At its height Canaanite Ashkelon was probably home to 15,000 people , quite a large number in ancient times. By comparison Babylon at that time might have had 30,000 residents. The Egyptians considered the Canaanites to be rivals and cursed the Ashkelon kings by writing their names on figurines and smashing them to magically destroy their power. Stager has suggested that the Canaanites perhaps were the Hyksos, mysterious people from the north that conquered the ancient Egyptians, based in the discovery of artifacts in Egypt from the Hyskso period that are identical with those found in Canaanite Ashkelon. Around 1550 B.C. the Egyptians expelled the Hyksos and dominated Ashkelon and Canaan.


Ugarit was an important 14th century B.C. Mediterranean port located on the Syrian coast, 10 kilometers north of the Syrian port of Latakia on the Mediterranean coast, east of the northeast coast of Cyprus. It was an the next great Canaanite city to arise after Ebla. Tablets found at Ugarit indicated it was involved in the trade of box and juniper wood, olive oil, wine.

Ugaritian head

According to the Metropolitan Museum of Art:. “Its ruins, in the form of a mound or tell, lie half a mile from the shore. Although the name of the city was known from Egyptian and Hittite sources, its location and history were a mystery until the accidental discovery in 1928 of an ancient tomb at the small Arab village of Ras Shamra. “The city's location ensured its importance through trade. To the west lay a good harbor (the bay of Minet el Beidha), while to the east a pass led to the heart of Syria and northern Mesopotamia through the mountain range that lies parallel with the coast. The city also sat astride an important north-south coastal trade route linking Anatolia and Egypt.[Source: Department of Ancient Near Eastern Art. "Ugarit", Heilbrunn Timeline of Art History, New York: The Metropolitan Museum of Art, October 2004 \^/]

“Ugarit was a flourishing city, its streets lined with two-story houses dominated on the northeastern side of the tell by an acropolis with two temples dedicated to the gods Baal and Dagan. A large palace, built from finely dressed stones and consisting of numerous courtyards, pillared halls, and a columned entrance gate, occupied the western edge of the city. In a special wing of the palace were a number of rooms apparently devoted to administration, since hundreds of cuneiform tablets were discovered there covering almost all aspects of the life of Ugarit from the fourteenth to the twelfth century B.C. It is clear that the city dominated the surrounding land (though the full extent of the kingdom is uncertain).. \^/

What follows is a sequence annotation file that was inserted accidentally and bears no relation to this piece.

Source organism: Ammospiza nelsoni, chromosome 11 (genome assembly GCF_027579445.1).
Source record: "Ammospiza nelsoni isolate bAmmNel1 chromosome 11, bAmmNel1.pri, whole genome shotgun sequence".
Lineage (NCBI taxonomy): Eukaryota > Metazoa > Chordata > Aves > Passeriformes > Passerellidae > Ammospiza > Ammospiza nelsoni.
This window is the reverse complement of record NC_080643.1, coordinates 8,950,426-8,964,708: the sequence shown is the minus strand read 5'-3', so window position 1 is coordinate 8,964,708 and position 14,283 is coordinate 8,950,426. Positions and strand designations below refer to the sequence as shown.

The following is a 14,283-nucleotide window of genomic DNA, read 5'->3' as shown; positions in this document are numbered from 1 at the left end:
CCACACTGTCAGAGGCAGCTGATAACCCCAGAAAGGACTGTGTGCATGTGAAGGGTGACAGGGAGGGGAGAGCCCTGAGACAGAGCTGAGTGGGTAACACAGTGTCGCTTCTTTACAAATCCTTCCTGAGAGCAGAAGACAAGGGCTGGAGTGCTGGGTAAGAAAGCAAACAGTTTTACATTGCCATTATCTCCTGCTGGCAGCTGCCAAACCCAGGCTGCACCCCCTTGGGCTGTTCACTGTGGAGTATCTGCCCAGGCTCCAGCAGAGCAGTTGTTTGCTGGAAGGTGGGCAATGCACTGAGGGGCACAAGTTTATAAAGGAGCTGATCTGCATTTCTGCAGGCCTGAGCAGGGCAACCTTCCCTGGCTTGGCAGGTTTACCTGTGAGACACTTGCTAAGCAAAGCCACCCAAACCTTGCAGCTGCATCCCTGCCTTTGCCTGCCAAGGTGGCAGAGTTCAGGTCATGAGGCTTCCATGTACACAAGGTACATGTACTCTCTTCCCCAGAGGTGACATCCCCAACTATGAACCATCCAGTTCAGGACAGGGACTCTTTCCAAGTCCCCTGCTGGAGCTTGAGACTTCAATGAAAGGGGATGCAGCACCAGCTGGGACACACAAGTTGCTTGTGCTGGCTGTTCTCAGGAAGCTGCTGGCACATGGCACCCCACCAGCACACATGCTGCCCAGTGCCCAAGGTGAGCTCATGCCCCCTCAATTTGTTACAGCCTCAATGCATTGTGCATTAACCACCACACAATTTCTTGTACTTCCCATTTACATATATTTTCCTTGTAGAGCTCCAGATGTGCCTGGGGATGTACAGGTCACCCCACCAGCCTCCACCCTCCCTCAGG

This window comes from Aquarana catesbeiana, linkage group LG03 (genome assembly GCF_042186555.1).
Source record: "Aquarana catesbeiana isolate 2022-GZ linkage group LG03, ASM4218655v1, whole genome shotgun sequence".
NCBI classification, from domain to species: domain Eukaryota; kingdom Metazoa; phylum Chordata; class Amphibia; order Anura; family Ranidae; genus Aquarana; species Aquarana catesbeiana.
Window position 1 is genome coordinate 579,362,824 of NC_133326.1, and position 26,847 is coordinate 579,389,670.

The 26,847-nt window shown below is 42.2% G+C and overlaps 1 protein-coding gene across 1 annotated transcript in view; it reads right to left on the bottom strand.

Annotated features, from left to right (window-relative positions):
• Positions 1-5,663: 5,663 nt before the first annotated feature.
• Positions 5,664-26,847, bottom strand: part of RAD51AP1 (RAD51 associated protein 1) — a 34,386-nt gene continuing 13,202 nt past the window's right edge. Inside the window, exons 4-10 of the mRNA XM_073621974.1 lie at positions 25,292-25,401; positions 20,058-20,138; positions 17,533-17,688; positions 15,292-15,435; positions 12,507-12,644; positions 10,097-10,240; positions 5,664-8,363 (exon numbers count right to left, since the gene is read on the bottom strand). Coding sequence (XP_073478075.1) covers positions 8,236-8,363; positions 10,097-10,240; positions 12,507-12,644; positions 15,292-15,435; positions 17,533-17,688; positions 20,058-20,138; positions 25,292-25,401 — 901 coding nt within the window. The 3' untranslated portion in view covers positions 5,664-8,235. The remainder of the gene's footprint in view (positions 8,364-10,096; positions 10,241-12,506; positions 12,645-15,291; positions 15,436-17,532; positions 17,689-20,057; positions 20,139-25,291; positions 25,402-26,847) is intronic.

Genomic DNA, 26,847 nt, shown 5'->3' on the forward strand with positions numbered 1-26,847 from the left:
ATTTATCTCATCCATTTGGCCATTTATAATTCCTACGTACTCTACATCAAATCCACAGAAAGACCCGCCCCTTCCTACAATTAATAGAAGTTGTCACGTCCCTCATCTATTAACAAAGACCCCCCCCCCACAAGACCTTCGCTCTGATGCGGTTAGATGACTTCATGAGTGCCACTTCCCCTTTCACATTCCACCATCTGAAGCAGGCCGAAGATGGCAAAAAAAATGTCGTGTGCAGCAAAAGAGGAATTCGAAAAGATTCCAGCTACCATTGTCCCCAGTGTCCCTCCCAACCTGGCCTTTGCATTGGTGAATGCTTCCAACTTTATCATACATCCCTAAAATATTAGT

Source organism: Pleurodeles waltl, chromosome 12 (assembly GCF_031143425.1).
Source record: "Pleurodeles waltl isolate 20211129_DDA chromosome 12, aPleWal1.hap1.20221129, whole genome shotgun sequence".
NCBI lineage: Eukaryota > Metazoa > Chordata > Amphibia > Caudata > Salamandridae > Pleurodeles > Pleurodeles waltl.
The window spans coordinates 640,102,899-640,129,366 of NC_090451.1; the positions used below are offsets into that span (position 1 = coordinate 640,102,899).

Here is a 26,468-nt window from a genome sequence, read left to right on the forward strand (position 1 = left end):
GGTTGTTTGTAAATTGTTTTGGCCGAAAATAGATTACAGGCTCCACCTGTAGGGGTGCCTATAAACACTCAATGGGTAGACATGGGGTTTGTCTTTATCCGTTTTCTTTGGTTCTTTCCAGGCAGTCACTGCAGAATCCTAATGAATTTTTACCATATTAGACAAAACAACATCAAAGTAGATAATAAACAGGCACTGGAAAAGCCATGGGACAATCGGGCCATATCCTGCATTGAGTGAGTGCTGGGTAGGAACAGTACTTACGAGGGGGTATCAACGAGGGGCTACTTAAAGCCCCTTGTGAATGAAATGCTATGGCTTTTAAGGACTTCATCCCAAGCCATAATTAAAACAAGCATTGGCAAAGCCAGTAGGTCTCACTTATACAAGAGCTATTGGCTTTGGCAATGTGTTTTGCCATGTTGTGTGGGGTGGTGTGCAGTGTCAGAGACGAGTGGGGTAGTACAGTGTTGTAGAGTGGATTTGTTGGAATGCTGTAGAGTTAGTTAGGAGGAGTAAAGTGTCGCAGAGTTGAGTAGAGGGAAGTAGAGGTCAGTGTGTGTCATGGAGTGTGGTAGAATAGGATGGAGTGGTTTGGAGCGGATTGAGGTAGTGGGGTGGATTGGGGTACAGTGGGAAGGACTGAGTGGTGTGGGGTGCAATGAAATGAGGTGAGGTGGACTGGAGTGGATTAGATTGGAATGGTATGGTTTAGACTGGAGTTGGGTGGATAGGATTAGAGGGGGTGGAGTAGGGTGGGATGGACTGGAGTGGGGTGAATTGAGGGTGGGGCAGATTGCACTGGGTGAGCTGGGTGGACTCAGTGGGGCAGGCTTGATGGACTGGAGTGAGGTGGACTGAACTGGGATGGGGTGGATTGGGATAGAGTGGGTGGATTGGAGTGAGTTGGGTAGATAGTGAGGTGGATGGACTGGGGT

“Merchants figure prominently in Ugarit's archives. The citizens engaged in trade and many foreign merchants were based in the state, for example from Cyprus exchanging copper ingots in the shape of ox hides. The presence of Minoan and Mycenaean pottery suggests Aegean contacts with the city. It was also the central storage place for grain supplies moving from the wheat plains of northern Syria to the Hittite court.” \^/

Books: Curtis, Adrian Ugarit (Ras Shamra). Cambridge: Lutterworth, 1985. Soldt, W. H. van "Ugarit: A Second-Millennium Kingdom on the Mediterranean Coast." In Civilizations of the Ancient Near East, vol. 2, edited by Jack M. Sasson, pp. 1255–66.. New York: Scribner, 1995.

Ugarites and the First Alphabet

According to the Guinness Book of Records, the earliest example of alphabetic writing was a clay tablet with 32 cuneiform letters found in Ugarit, Syria and dated to 1450 B.C. The Ugarits condensed the Eblaite writing, with its hundreds of symbols, into a concise 30-letter alphabet that was the precursor of the Phoenician alphabet.

The Ugarites reduced all symbols with multiple consonant sounds to signs with a single consent sound. In the Ugarite system each sign consisted of one consonant plus any vowel. That the sign for “p” could be “pa,” “pi” or “pu.” Ugarit was passed on to the Semitic tribes of the Middle east, which included the Phoenician, Hebrews and later the Arabs.

Ugarit texts refer to deities such as El, Asherah, Baak and Dagan, previously known only from the Bible and a handful of other texts. Ugarit literature is full of epic stories about gods and goddesses. This form of religion was revived by the early Hebrew prophets. An 11-inch-high silver-and-gold statuette of a god, circa 1900 B.C., was unearthed at Ugarit in present-day Syria.

The Ugarit alphabet was passed on to the Semitic tribes of the Middle East, which included the Phoenicians, Hebrews and later the Arabs.

Ugaratic letters

Sea Peoples

Some archeologist and historians believe a mysterious group known as the Sea People — perhaps ancestors of the Minoans — might have migrated to Lebanon around 1200 B.C. and mixed with local Canaanites to create the Phoenicians.

Maria Eugenia Aubet, a leading Phoenician expert at Pempeu Fabra University in Barcelona, told National Geographic: “I think they became friends, Phoenician material culture shows so many elements from the Sea Peoples. The Phoenicians learned from them how to build harbors, moorings, docks, and piers. The Sea Peoples, like the Phoenicians, were excellent navigators — and how they knew the routes west to the rich sources of metals.”